Saturday, October 12, 2013

What makes a mudroom ...

We didn't have a mudroom until after our children were grown and living on their own. Now, I see how valuable that little space would have been during our child-rearing years!


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Muddy shoes and sports gear, backpacks and toys all would have had a place to alight. But, in our snowless region of the country, with no galoshes and coats, architects and builders rarely added mudrooms into homes until recently.

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Apparently, homeowners have found the usefulness of a place to hang your hat and wipe your feet before entering the house. So, the lowly mudroom has become much more in demand.

When we decided to remodel several years ago, I incorporated a mudroom in the design with plenty of hooks for everything. I just now took a look at our space and there are aprons, binoculars for our birdwatching and gathering baskets for harvesting vegetables from the garden. I even have seed packets at the ready for fall planting and small garden tools waiting to head outside.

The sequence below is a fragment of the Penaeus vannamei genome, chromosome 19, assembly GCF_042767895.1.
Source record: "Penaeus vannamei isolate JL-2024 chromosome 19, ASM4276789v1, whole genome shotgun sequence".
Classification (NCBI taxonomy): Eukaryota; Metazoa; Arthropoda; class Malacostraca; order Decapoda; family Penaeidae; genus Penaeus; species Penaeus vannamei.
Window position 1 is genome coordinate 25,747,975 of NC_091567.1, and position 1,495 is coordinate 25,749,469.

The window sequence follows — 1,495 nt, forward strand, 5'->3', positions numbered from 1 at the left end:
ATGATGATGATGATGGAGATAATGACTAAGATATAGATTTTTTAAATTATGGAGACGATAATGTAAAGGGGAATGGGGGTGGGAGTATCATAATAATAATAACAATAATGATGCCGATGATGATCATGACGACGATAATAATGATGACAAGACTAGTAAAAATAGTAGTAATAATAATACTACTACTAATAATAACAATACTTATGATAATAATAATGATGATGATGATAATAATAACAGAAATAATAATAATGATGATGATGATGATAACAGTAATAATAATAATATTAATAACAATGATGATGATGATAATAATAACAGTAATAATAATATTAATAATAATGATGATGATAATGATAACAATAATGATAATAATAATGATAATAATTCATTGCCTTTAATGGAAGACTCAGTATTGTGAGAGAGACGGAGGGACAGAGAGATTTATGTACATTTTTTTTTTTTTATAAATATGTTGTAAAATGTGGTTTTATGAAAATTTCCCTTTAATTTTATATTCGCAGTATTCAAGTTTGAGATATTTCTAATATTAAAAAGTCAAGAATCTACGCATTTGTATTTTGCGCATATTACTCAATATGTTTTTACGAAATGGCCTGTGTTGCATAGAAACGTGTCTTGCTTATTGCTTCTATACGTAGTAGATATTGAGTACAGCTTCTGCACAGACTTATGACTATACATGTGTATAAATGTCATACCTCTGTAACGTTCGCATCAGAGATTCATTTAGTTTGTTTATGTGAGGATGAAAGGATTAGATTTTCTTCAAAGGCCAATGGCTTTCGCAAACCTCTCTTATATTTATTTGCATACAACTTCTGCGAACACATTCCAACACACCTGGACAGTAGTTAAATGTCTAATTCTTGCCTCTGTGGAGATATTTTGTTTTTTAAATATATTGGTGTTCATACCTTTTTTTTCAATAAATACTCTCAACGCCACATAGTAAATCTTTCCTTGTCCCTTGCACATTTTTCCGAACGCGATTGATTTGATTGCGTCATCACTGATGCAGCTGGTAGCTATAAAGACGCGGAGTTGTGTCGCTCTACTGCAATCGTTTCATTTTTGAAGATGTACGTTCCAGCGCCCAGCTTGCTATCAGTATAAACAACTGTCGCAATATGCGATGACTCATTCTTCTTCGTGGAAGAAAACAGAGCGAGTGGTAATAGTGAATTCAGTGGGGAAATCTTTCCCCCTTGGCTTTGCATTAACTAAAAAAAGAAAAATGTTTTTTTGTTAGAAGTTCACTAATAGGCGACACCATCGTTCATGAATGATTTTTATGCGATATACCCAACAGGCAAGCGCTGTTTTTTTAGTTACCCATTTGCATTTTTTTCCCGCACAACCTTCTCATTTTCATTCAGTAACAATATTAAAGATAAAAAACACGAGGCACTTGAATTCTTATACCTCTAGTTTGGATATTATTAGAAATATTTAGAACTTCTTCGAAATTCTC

Of course, there are enough shoes and flip-flops to dress an athletic team. (Mudrooms must be a romantic place for these soles. I'm certain they reproduce when we're not looking.)

Our dog thinks of the mudroom as her carefree zone with dog food storage, as well as feeding and water bowls. We have an assortment of leashes for walking, too.

It's also a mini gallery with vintage artwork on the walls and farm relics set upon the built-in bench.

The mudroom is a great utility space, but one that's fun to dress up a bit, too.

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A little homespun happiness seems to permeate these mudrooms! A great washable rug can add to the welcoming appeal and easy-to-clean floors are a must for ease of maintenance.

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Not all mudrooms are located at the back of the house. Some are so polished, they become a beautiful addition to an entry.

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